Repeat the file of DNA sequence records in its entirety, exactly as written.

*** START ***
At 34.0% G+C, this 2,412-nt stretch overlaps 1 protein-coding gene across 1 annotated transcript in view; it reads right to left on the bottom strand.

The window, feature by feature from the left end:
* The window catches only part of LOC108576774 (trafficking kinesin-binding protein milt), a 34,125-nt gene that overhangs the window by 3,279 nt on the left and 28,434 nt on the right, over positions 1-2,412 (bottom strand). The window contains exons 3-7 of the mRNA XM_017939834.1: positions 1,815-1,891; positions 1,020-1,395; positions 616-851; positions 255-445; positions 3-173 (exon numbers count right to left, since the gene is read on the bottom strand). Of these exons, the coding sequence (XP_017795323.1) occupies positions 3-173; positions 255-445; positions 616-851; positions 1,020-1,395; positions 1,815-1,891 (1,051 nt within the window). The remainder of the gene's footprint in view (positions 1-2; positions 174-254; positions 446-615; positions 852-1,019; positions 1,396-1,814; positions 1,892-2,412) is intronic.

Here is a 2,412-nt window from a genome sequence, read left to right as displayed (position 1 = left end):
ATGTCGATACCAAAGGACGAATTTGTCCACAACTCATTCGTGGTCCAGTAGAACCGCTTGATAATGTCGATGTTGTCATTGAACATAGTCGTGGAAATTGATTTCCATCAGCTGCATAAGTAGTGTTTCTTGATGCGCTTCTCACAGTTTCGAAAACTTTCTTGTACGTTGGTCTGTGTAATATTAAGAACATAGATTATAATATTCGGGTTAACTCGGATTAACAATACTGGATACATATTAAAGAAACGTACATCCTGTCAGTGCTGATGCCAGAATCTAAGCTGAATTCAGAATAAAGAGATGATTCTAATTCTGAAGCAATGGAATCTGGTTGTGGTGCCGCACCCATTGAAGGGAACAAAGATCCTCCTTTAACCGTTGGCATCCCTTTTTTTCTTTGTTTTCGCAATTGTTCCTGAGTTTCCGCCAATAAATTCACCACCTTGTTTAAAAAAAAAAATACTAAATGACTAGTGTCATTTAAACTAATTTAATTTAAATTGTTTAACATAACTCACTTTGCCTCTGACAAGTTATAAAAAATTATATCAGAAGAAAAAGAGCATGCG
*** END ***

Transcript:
At 34.0% G+C, this 2,412-nt stretch overlaps 1 protein-coding gene across 1 annotated transcript in view; it reads right to left on the bottom strand.

The window, feature by feature from the left end:
* The window catches only part of LOC108576774 (trafficking kinesin-binding protein milt), a 34,125-nt gene that overhangs the window by 3,279 nt on the left and 28,434 nt on the right, over positions 1-2,412 (bottom strand). The window contains exons 3-7 of the mRNA XM_017939834.1: positions 1,815-1,891; positions 1,020-1,395; positions 616-851; positions 255-445; positions 3-173 (exon numbers count right to left, since the gene is read on the bottom strand). Of these exons, the coding sequence (XP_017795323.1) occupies positions 3-173; positions 255-445; positions 616-851; positions 1,020-1,395; positions 1,815-1,891 (1,051 nt within the window). The remainder of the gene's footprint in view (positions 1-2; positions 174-254; positions 446-615; positions 852-1,019; positions 1,396-1,814; positions 1,892-2,412) is intronic.

Here is a 2,412-nt window from a genome sequence, read left to right as displayed (position 1 = left end):
ATGTCGATACCAAAGGACGAATTTGTCCACAACTCATTCGTGGTCCAGTAGAACCGCTTGATAATGTCGATGTTGTCATTGAACATAGTCGTGGAAATTGATTTCCATCAGCTGCATAAGTAGTGTTTCTTGATGCGCTTCTCACAGTTTCGAAAACTTTCTTGTACGTTGGTCTGTGTAATATTAAGAACATAGATTATAATATTCGGGTTAACTCGGATTAACAATACTGGATACATATTAAAGAAACGTACATCCTGTCAGTGCTGATGCCAGAATCTAAGCTGAATTCAGAATAAAGAGATGATTCTAATTCTGAAGCAATGGAATCTGGTTGTGGTGCCGCACCCATTGAAGGGAACAAAGATCCTCCTTTAACCGTTGGCATCCCTTTTTTTCTTTGTTTTCGCAATTGTTCCTGAGTTTCCGCCAATAAATTCACCACCTTGTTTAAAAAAAAAAATACTAAATGACTAGTGTCATTTAAACTAATTTAATTTAAATTGTTTAACATAACTCACTTTGCCTCTGACAAGTTATAAAAAATTATATCAGAAGAAAAAGAGCATGCG